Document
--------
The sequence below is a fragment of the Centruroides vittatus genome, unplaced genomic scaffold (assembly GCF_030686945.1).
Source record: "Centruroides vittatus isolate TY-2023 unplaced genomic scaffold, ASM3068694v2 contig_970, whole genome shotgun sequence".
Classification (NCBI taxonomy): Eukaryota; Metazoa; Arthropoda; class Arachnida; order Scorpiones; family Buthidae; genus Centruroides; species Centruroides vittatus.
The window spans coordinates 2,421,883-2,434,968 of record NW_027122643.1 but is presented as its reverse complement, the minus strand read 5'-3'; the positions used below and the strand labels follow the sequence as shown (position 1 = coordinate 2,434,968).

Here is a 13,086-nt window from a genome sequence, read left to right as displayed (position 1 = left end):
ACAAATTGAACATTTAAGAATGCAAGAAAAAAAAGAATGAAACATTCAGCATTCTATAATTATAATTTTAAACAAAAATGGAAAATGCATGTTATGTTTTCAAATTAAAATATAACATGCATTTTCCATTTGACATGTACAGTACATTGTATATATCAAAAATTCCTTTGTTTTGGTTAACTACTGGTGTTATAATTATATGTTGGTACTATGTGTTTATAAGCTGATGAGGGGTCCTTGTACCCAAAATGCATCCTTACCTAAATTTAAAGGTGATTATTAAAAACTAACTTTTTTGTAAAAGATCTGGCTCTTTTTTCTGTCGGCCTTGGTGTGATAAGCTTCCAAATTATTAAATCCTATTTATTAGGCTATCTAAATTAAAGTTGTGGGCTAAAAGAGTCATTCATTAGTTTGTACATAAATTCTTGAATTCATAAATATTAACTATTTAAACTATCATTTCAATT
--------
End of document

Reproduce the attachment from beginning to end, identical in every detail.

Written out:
The sequence below is a fragment of the Centruroides vittatus genome, unplaced genomic scaffold (assembly GCF_030686945.1).
Source record: "Centruroides vittatus isolate TY-2023 unplaced genomic scaffold, ASM3068694v2 contig_970, whole genome shotgun sequence".
Classification (NCBI taxonomy): Eukaryota; Metazoa; Arthropoda; class Arachnida; order Scorpiones; family Buthidae; genus Centruroides; species Centruroides vittatus.
The window spans coordinates 2,421,883-2,434,968 of record NW_027122643.1 but is presented as its reverse complement, the minus strand read 5'-3'; the positions used below and the strand labels follow the sequence as shown (position 1 = coordinate 2,434,968).

Here is a 13,086-nt window from a genome sequence, read left to right as displayed (position 1 = left end):
ACAAATTGAACATTTAAGAATGCAAGAAAAAAAAGAATGAAACATTCAGCATTCTATAATTATAATTTTAAACAAAAATGGAAAATGCATGTTATGTTTTCAAATTAAAATATAACATGCATTTTCCATTTGACATGTACAGTACATTGTATATATCAAAAATTCCTTTGTTTTGGTTAACTACTGGTGTTATAATTATATGTTGGTACTATGTGTTTATAAGCTGATGAGGGGTCCTTGTACCCAAAATGCATCCTTACCTAAATTTAAAGGTGATTATTAAAAACTAACTTTTTTGTAAAAGATCTGGCTCTTTTTTCTGTCGGCCTTGGTGTGATAAGCTTCCAAATTATTAAATCCTATTTATTAGGCTATCTAAATTAAAGTTGTGGGCTAAAAGAGTCATTCATTAGTTTGTACATAAATTCTTGAATTCATAAATATTAACTATTTAAACTATCATTTCAATT